"Many of these acts have been carried out in your name," reads the letter (pdf), signed by groups including the Human Rights Campaign, Badass Teachers Association, Muslim Community Network, and National Organization for Women. "Though you may not condone this behavior, your silence gives tacit permission to those who perform these acts."
And while Trump "spoke against bullying, intimidation, and hate crimes" during his "60 Minutes" interview on Sunday, his appointment of alt-right "hero" Stephen Bannon to chief strategist "sends the exact opposite message," the letter charges.
"The presidency is about many things," it concludes. "Chiefly, it is about setting an example through your leadership. You have said that you will be the president for all Americans, Mr. Trump. We ask that you keep your promise by loudly, forcefully, unequivocally, and consistently denouncing these acts and the ideology that drives them. We ask you to use your position, your considerable platform, and even your tweets to send a clear message that hate has no place in our public discourse, in our public policy, or in our society."
Added Rev. Dr. William J. Barber II, architect of the Moral Monday movement and another signatory to the letter: "Mr. Trump's campaign has been one of unbounded vulgarityagainst people of color, immigrants, women, and people of different faiths. He must repent, take responsibility, and challenge those who have been emboldened by his words, and he must also change the direction of his policies that undermine the cause of justice and civil rights. Anything less than this will continue the deep distrust and apprehension we have regarding his presidency."
AFT president Randi Weingarten said her union plans to set up a support and resource hotline for people to report incidents and be directed to experts for guidance and counseling. She also said educators and others can find lessons and other materials on topics including bullying and grief, as well as the election and its meaning, for free on the AFT's Share My Lesson website.
And as Rethinking Schools noted in a recent newsletter, "racist and xenophobic celebrations were not the only response to Trump's election."
"In San Francisco, more than a thousand students walked out of class to join protest marches," Rethinking Schools editors and staff wrote. "As one student said, 'We're trying to inform people about white supremacy, racism, homophobia, everything.' And in the New York City high school where Rethinking Schools editor Adam Sanchez teaches, the art club hosted a 'No Allegiance to White Supremacy' t-shirt-making gathering, while the Feminism and Black Lives Matter clubs held a joint emergency meeting to discuss the election."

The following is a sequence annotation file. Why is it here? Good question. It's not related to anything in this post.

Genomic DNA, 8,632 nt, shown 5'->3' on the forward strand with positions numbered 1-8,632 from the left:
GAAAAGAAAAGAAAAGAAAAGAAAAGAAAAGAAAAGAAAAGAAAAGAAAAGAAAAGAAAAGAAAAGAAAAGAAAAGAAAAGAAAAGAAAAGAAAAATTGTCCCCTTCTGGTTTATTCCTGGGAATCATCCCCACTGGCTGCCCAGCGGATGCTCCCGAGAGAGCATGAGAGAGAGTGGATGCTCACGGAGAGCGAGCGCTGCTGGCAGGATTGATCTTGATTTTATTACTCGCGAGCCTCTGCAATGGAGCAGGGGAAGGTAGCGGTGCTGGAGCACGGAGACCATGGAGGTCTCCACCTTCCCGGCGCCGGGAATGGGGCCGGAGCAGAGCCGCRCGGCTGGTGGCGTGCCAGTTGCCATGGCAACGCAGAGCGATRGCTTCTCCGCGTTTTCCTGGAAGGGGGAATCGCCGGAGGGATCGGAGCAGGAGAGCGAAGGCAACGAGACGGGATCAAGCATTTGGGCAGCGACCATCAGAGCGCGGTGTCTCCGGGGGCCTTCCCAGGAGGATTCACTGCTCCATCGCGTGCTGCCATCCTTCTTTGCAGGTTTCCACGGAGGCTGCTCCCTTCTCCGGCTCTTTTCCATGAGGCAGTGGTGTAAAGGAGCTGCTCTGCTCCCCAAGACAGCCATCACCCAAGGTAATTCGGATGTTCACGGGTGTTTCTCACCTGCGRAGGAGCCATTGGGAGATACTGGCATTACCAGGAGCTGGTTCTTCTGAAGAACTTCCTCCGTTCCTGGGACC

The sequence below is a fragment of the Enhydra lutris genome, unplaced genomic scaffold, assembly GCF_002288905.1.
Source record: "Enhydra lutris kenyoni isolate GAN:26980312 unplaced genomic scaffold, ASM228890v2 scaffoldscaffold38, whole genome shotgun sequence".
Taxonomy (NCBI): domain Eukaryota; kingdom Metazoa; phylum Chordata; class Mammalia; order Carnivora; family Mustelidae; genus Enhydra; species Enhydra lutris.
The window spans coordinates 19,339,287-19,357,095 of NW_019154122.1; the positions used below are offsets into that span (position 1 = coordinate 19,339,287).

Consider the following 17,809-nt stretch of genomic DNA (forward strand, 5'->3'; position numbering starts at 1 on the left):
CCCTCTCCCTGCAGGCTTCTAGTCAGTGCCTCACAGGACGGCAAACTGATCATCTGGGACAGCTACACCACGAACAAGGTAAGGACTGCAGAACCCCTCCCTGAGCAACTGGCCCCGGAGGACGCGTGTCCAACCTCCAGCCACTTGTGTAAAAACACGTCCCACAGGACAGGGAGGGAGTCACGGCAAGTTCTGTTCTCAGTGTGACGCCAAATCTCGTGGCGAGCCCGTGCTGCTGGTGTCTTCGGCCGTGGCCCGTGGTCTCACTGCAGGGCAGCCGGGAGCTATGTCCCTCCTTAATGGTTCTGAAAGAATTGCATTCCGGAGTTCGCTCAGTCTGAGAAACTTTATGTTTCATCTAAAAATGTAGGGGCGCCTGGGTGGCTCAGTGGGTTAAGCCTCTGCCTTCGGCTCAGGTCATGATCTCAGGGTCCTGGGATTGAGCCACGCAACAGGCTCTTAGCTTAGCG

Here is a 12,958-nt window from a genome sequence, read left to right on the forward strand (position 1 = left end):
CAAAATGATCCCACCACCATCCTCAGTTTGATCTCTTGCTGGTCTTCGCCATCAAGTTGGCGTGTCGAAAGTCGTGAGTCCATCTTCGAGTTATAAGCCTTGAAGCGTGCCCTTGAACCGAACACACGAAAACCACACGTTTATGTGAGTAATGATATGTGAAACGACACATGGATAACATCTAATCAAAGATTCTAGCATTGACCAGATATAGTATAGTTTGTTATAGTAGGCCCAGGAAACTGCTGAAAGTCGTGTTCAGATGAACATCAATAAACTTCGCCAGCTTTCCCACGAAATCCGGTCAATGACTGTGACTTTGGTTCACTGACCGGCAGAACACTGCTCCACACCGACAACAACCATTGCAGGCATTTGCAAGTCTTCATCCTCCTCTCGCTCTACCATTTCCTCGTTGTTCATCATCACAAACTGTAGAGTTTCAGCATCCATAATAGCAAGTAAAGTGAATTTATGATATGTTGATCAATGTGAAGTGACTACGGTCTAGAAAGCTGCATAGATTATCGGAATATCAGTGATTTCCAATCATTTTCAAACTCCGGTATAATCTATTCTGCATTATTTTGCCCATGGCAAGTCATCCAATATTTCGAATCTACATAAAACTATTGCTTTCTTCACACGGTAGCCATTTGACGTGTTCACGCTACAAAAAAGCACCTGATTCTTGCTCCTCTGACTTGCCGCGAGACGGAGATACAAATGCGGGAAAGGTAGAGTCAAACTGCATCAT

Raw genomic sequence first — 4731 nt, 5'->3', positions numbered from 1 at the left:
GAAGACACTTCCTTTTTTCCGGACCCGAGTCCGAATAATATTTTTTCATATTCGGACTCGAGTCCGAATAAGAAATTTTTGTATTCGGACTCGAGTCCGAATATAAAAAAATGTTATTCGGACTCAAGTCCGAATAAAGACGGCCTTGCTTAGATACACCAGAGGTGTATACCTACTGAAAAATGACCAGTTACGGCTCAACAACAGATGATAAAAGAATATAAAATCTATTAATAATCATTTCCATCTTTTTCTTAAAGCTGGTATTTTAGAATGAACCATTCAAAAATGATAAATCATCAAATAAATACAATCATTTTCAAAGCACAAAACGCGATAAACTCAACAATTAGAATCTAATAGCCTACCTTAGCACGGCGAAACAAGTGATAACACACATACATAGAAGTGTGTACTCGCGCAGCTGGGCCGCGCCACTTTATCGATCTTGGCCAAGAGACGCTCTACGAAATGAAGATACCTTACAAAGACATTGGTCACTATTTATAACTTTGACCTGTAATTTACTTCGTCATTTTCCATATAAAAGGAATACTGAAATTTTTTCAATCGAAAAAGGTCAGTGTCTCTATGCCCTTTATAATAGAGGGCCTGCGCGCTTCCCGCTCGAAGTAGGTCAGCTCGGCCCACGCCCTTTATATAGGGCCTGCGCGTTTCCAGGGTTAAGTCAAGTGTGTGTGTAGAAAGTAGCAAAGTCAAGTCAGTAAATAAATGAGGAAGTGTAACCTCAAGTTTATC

"These responses are also harbingers," the newsletter declared, "anticipating our schools and classrooms as sites of resistance to everything that Trump stands for."

Wednesday, November 9, 2016

SOY visit with Akins Eagles

 Tami, Hart, Susana and I had one of the best visits ever to Akins HS on Tuesday, October 25! Students were very interested in doing the t-shirt challenge and 54 students completed it over the two lunch periods. Penny Poll results showed 34% of the vote for Education, 26% for Health Care, 14% for the Environment, 14% for the Military and 12% for Humanitarian Aid. The reflection poster asked, “October is Domestic Violence Awareness Month. When you get angry with someone, what is one way to handle your anger without hurting someone?” I think students get that some of the ways we can address conflict in our homes have parallels with how conflict can be handled on an international level. Here are their responses:

Talk it out!
Walk away
Distract yourself by doing something
Walk away and breathe and then come back and talk it out
Try to come to an agreement to not fight
Talk to them and apologize, then hug it out
I step away
Walk away and give time to cool down
Talk it over
Listen to some calming music
Distract myself with something else
Don’t let the negative people get to you. Focus on yourself.
Share ideas nicely
Just hold it in
Walk away with my life and ignore the negativity
Talk it out b/c fighting isn’t going to get you anywhere
Go to my room and calm down
Sit down and talk it out
Talk to someone you trust
Talk to them or talk to someone about the problem!
Eat food
Don’t kill people!
Talk to someone or the main source of your anger
Tell the person why you are mad, don’t hold it in
Cry to myself
Play a game of basketball
Talk about the problem
For civil equality
I think a way to handle anger is to talk it out to calm down
Solve our problems
Always use your words, never physical actions!
Go work out!
Sleep it out
Communication and patience
Talk it out or go on a walk
I try to talk it out w/them b/c I hate arguing
Hater gonna hate
Walk away, be the bigger person
Square breathing
Talk it out! It’s important to communicate
t-shirt challenge questions for the day


Hart, Iraq Veteran Against the War

One of our posters

We added Muhammad Ali to the Peace Wheel

student responses during first lunch

student responses during second lunch

We were encouraged seeing this poster in a hallway